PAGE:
1981 Alfa Romeo Veloce Spider on 2040-cars
Keene, New Hampshire, United States
THIS 1981 ALFA ROMEO VELOCE SPIDER CONVERTIBLE RUNS AND DRIVE GREAT AND HAS HAD THOUSANDS OF DOLLARS SPENT ON THE RESTORATION INCLUDING A NEW TOP. WE RECENTLY TRADED THIS VEHICLE TOWARD A NEW VEHICLE SOLD AT OUR DEALERSHIP. YOU CAN HOP IN AND DRIVE AWAY, THE ONLY COSMETIC FLAW IS A 12 INCH RUST ARE ON THE PASSENGER SIDE ROCKER PANEL. THIS SPIDER IS BEING SOLD AS IS WHERE IS UNTIL THE END OF TIME ONLY DUE TO THE AGE. SELLER HAS THE RIGHT TO ACCEPT OR REJECT ANY OR ALL OFFERS. PLEASE BID WITH CONFIDENCE AND EMAIL ANY QUESTIONS. TAX TITLE AND REGISTRATION NOT INCLUDED
Alfa Romeo Spider for Sale
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Fri, 26 Sep 2014 17:01:00 EST
We love Motor Trend's annual World's Greatest Drag Race video. Now back for its fourth appearance, the idea of lining some of the world's fastest cars up for a ten-wide, straight-line, full-throttle run is, well... it's pretty freaking badass.
Mon, 28 Apr 2014 08:32:00 EST
The lineup this year boasts some impressively fast cars to be sure. The group of ten includes the following darlings: Alfa Romeo 4C, BMW i8, BMW M4, Chevrolet Camaro Z/28, Ford Fiesta ST, Jaguar F-Type R Coupe, Nissan GT-R Nismo, Porsche 911 Turbo S, Subaru WRX STI and, last but not least, the Volkswagen GTI. Give us any one of those for the weekend, and we're happy to take the keys.
It must be said though, that for a publication that draws as much water as Motor Trend does, there are some big cars that we might expect to be here instead. The Lamborghini Huracán or Ferrari 458 Speciale would have added some exotic flare to the list, and the omissions of the Chevy Corvette Stingray (for the second year in a row) and the Dodge Challenger Hellcat are real head-scratchers.
According to a report in Automotive News that quotes "people familiar with the matter," the next big play in Fiat CEO Sergio Marchionne's plan for Alfa Romeo is to break it off from Fiat Group Automobiles and set it up as a separate company within the Fiat empire, giving it the same structure as Ferrari and Maserati. The idea, say the sources, is that a transparent, standalone Alfa Romeo that has to justify its every move could clearly prove its success in the public financial statements it would have to report, finally achieving Marchionne's aim of making Alfa Romeo "a credible business proposition."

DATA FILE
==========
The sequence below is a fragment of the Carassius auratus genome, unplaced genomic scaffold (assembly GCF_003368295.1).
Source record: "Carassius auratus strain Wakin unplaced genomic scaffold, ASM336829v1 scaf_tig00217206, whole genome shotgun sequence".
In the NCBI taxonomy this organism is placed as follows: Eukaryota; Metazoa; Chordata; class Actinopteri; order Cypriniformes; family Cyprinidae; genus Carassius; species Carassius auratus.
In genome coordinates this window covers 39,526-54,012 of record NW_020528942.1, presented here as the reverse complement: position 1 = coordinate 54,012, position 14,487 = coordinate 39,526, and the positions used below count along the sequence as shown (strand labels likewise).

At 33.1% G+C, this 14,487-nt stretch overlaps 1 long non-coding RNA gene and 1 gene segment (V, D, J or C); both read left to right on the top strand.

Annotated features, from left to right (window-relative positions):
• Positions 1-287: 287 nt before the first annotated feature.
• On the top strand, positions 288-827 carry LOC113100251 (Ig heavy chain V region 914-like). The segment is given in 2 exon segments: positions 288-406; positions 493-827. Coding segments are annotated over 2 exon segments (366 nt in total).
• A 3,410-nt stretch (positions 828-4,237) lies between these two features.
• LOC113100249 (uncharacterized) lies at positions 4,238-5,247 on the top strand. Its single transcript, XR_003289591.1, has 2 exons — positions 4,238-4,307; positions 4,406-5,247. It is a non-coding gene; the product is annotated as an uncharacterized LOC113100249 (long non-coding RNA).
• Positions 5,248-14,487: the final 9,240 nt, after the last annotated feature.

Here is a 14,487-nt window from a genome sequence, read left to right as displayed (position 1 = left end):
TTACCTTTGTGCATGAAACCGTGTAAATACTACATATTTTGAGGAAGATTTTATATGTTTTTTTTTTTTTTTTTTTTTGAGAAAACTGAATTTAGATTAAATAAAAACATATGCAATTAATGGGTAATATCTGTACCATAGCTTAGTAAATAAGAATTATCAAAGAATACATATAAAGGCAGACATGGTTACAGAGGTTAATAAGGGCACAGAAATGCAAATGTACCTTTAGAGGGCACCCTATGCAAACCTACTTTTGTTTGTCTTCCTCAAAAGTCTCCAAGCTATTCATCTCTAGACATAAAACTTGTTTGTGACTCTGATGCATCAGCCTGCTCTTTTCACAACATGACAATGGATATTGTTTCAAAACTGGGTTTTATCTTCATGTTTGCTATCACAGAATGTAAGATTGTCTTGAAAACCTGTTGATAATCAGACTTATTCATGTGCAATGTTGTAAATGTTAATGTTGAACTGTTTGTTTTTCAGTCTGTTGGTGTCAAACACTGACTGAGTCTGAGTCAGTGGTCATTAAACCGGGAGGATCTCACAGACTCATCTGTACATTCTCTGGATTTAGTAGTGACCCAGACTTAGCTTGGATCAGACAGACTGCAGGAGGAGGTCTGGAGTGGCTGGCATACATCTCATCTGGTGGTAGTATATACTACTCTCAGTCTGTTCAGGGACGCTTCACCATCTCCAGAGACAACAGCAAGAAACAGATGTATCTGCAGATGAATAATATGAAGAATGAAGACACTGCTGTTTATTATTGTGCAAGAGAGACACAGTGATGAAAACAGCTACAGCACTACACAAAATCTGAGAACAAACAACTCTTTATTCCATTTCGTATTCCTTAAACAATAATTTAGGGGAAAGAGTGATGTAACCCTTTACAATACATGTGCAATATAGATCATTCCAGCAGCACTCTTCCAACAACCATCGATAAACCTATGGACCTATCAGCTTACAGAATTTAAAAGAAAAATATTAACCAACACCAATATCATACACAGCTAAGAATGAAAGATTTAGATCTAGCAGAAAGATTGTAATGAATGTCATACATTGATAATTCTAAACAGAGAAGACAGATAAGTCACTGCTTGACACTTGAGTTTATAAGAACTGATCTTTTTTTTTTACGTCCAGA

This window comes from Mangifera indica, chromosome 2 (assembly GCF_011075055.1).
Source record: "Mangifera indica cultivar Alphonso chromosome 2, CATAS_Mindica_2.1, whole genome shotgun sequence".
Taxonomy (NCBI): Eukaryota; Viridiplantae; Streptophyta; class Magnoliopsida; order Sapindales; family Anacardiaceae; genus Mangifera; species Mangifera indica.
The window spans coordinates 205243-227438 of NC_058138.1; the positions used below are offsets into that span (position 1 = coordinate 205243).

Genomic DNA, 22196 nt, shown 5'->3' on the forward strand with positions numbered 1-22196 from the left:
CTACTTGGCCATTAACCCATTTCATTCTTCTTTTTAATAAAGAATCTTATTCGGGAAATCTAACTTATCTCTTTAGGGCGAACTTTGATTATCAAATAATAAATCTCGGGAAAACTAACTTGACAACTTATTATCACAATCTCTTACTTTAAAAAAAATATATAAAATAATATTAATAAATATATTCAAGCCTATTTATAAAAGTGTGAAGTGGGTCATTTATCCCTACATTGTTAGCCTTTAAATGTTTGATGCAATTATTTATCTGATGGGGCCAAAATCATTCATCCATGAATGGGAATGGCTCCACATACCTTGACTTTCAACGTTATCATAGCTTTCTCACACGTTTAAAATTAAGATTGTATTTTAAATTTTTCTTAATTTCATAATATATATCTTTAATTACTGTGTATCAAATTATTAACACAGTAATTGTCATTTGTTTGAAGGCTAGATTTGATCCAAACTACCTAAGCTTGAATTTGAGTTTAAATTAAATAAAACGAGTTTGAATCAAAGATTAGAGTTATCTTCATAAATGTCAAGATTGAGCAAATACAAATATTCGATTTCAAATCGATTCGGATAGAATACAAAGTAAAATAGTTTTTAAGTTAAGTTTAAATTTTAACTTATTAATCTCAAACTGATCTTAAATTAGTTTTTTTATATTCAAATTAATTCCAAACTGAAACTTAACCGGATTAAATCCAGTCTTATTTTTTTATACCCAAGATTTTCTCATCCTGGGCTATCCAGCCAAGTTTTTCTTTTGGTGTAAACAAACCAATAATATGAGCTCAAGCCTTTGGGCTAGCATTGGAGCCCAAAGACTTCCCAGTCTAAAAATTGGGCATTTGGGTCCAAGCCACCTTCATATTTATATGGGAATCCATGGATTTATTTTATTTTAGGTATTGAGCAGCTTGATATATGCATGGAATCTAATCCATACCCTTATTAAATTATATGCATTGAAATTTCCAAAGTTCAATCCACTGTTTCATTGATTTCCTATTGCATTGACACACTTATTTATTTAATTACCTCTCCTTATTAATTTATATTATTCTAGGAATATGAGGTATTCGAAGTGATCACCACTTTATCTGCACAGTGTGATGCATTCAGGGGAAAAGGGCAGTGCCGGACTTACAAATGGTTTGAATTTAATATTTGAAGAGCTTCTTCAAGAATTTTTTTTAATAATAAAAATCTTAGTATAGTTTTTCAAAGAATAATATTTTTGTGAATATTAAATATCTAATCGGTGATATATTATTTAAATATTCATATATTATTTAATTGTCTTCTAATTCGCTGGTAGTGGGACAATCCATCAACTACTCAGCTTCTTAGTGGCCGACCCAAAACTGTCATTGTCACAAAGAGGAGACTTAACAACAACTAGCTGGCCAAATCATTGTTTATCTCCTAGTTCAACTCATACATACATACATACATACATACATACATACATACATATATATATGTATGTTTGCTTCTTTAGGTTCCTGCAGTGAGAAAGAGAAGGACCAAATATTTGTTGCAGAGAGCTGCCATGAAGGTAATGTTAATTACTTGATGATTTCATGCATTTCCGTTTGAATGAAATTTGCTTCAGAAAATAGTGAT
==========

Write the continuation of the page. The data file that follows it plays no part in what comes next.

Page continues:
Wed, 16 Jan 2013 17:58:00 EST
That, of course, assumes that Alfa Romeo will make a success of it. The brand hasn't made a profit in any year of Marchionne's decade at the helm; sales last year fell to numbers not seen in almost half a century and its new product offensive might not include the two vehicles currently responsible for 99 percent of its sales. We're told that the brand's six new models will begin arriving in 2016 - a roadster, a midsize sedan and large sedan, a compact SUV and large SUV, and a large coupe.
Marchionne aims to expand Alfa's global appeal in several ways, the first by stressing that they are Italian products that 'belong' to Italy. This is the stance that appears to have put the kibosh on the roadster twinned with the coming Mazda MX-5/Miata. Alfa Romeos will all be made in their home country, and if they take off they'll help bandage Fiat's problem with underused plant capacity, a bugbear that is just as problematic culturally and politically as financially. Top-tier trims would use V6 engines developed by Ferrari, and global access would get a boost by selling Alfa Romeos in Jeep's 1,700 international dealerships.
Sergio Marchionne and his Fiat empire have a lot riding on the US return of the Alfa Romeo brand. The endeavor has been in progress for what feels like a lifetime - certainly for as long as Fiat has had the Chrysler brand under its Italian wing.
It's not surprising that Fiat CEO Marchionne needs a perfect first Alfa to mark a return to America. And here's where things get dicey. Nobody would argue with Marchionne's insistence that Alfa Romeo's be powered by Italian engines - as Marchionne himself is quoted to have said at the 2013 Detroit Auto Show, "There are some things that are well done in Italy."
If not what he said, then, it's how he said it that has eyebrows raised. "I cannot come up with a schlock product, I just won't. I won't put an American engine into that car. With all due respect to my American friends, it needs to be a wop engine." Wait, what's that?